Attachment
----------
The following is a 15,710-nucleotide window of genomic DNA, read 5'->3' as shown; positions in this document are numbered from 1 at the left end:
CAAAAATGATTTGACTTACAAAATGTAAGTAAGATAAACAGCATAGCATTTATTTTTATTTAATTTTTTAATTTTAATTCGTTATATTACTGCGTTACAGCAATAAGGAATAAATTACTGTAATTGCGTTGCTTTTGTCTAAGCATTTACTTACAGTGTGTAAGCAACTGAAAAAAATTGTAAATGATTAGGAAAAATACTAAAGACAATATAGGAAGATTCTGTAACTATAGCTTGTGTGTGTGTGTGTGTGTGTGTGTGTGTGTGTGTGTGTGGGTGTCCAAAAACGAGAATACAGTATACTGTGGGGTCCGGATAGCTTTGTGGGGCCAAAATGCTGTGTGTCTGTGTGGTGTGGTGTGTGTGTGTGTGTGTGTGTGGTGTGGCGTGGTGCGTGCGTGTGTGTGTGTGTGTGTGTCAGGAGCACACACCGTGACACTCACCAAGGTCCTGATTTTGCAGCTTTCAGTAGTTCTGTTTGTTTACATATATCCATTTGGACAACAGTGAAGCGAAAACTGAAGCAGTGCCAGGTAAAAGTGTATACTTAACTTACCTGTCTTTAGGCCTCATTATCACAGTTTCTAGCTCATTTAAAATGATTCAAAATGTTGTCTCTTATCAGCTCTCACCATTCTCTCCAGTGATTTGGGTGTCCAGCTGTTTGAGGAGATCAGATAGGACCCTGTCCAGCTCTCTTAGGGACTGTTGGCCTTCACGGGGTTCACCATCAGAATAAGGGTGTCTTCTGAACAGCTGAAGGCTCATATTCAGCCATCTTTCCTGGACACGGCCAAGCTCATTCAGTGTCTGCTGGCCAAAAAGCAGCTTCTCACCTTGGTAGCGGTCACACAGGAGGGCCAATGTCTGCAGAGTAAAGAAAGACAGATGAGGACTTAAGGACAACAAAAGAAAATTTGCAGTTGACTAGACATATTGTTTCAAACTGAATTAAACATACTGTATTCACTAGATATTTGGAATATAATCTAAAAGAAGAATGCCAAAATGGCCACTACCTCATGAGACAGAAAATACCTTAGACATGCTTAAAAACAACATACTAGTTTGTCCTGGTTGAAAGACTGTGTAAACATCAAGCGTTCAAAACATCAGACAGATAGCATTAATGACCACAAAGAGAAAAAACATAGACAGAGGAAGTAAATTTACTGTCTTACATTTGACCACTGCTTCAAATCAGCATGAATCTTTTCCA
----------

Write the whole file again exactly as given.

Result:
The following is a 15,710-nucleotide window of genomic DNA, read 5'->3' as shown; positions in this document are numbered from 1 at the left end:
CAAAAATGATTTGACTTACAAAATGTAAGTAAGATAAACAGCATAGCATTTATTTTTATTTAATTTTTTAATTTTAATTCGTTATATTACTGCGTTACAGCAATAAGGAATAAATTACTGTAATTGCGTTGCTTTTGTCTAAGCATTTACTTACAGTGTGTAAGCAACTGAAAAAAATTGTAAATGATTAGGAAAAATACTAAAGACAATATAGGAAGATTCTGTAACTATAGCTTGTGTGTGTGTGTGTGTGTGTGTGTGTGTGTGTGTGTGTGGGTGTCCAAAAACGAGAATACAGTATACTGTGGGGTCCGGATAGCTTTGTGGGGCCAAAATGCTGTGTGTCTGTGTGGTGTGGTGTGTGTGTGTGTGTGTGTGTGGTGTGGCGTGGTGCGTGCGTGTGTGTGTGTGTGTGTGTCAGGAGCACACACCGTGACACTCACCAAGGTCCTGATTTTGCAGCTTTCAGTAGTTCTGTTTGTTTACATATATCCATTTGGACAACAGTGAAGCGAAAACTGAAGCAGTGCCAGGTAAAAGTGTATACTTAACTTACCTGTCTTTAGGCCTCATTATCACAGTTTCTAGCTCATTTAAAATGATTCAAAATGTTGTCTCTTATCAGCTCTCACCATTCTCTCCAGTGATTTGGGTGTCCAGCTGTTTGAGGAGATCAGATAGGACCCTGTCCAGCTCTCTTAGGGACTGTTGGCCTTCACGGGGTTCACCATCAGAATAAGGGTGTCTTCTGAACAGCTGAAGGCTCATATTCAGCCATCTTTCCTGGACACGGCCAAGCTCATTCAGTGTCTGCTGGCCAAAAAGCAGCTTCTCACCTTGGTAGCGGTCACACAGGAGGGCCAATGTCTGCAGAGTAAAGAAAGACAGATGAGGACTTAAGGACAACAAAAGAAAATTTGCAGTTGACTAGACATATTGTTTCAAACTGAATTAAACATACTGTATTCACTAGATATTTGGAATATAATCTAAAAGAAGAATGCCAAAATGGCCACTACCTCATGAGACAGAAAATACCTTAGACATGCTTAAAAACAACATACTAGTTTGTCCTGGTTGAAAGACTGTGTAAACATCAAGCGTTCAAAACATCAGACAGATAGCATTAATGACCACAAAGAGAAAAAACATAGACAGAGGAAGTAAATTTACTGTCTTACATTTGACCACTGCTTCAAATCAGCATGAATCTTTTCCA